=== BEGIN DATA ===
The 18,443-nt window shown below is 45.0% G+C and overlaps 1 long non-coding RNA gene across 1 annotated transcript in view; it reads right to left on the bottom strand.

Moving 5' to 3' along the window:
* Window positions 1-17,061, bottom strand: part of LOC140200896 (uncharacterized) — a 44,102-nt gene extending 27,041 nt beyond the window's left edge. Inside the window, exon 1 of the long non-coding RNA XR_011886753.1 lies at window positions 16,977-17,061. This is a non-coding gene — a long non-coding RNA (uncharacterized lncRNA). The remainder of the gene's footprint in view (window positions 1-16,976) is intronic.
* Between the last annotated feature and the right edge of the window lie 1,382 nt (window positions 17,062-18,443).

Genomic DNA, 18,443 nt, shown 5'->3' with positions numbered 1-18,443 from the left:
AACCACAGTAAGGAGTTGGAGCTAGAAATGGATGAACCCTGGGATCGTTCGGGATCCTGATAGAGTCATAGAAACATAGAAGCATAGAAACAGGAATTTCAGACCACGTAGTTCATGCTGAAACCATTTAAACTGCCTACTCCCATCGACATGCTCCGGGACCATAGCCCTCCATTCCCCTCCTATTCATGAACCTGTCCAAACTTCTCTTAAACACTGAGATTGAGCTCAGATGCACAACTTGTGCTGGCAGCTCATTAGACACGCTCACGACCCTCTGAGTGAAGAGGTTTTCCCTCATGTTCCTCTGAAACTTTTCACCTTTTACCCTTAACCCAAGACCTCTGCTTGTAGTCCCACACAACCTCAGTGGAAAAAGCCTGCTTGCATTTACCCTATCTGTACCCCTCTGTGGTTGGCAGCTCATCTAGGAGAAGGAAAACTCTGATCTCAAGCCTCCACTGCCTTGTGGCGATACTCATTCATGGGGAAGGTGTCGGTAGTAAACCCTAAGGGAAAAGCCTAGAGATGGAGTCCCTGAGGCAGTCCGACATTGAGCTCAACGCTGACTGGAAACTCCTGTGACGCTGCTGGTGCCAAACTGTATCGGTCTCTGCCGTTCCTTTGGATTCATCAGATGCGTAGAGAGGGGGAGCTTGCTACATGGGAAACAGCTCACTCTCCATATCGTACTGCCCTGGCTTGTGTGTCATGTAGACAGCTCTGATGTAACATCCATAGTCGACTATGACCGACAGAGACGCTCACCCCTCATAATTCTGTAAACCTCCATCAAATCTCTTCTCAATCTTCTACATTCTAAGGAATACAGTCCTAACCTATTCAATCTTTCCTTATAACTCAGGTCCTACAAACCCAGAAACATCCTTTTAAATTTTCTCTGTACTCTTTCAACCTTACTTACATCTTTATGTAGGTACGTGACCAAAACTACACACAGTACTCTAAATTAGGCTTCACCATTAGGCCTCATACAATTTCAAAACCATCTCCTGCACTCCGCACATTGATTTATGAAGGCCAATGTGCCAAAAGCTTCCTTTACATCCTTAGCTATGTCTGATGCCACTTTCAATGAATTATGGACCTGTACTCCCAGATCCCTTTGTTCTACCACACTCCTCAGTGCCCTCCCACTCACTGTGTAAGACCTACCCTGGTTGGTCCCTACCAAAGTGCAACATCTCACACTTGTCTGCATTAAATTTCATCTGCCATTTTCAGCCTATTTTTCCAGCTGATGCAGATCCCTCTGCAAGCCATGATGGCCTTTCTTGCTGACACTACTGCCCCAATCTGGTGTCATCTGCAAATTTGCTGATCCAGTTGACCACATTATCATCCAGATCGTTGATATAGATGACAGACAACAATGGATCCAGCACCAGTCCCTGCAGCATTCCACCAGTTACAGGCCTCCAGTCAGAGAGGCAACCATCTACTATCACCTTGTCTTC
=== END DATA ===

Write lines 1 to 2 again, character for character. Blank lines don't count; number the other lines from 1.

The 18,443-nt window shown below is 45.0% G+C and overlaps 1 long non-coding RNA gene across 1 annotated transcript in view; it reads right to left on the bottom strand.

Moving 5' to 3' along the window: